Well, the unthinkable has happened: a Republican has been elected Senator from Massachusetts. This is certainly a repudiation of the current state of the health care bill. For one thing, Brown ran (in part) on a platform of voting against it. For another, he will replace Ted Kennedy (not counting placeholder Paul Kirk), the Senator most responsible for driving health care deform to where it is today. For a third, lots of voters polled said that their experience with MassCare had soured them on a federal version.
It would be madness for the Democrats to double down and try to ram through a bill via trickery. Using the reconciliation process seems to be off the table. Having the House simply pass the Senate bill remains an option, but given the narrow 220-215 passage of even the House bill, it's not at all clear where Pelosi finds the votes for this. That's especially true given the political environment that all House members must be eyeing warily. The public's ire is aroused and a wrong vote at this juncture could be fatal in November - which is rapidly approaching. The window for Obamacare may have just closed.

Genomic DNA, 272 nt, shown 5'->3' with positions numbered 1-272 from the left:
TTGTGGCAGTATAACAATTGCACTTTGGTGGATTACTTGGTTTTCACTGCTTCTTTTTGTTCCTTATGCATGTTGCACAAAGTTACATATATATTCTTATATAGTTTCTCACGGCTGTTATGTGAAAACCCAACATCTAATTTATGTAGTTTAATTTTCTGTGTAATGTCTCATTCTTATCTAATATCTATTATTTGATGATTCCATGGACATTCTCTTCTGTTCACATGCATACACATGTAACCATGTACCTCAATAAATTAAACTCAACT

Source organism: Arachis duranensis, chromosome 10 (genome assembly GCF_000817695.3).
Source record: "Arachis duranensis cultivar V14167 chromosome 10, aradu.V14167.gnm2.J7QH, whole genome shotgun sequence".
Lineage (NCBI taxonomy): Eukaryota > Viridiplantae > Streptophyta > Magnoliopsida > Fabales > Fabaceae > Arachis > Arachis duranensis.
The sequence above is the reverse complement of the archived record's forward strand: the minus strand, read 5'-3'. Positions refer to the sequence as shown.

One more thought: we should celebrate Brown's victory tonight. But expectations should not go too high. He isn't going to become another Rick Santorum. In my opinion, that's a good thing. It's possible that Brown is close to my ideal candidate: fiscally conservative, socially moderate. He was elected primarily on the former, and we will have to see how he does. But even farther-right conservatives than I should be happy if he legislates around the middle of the party.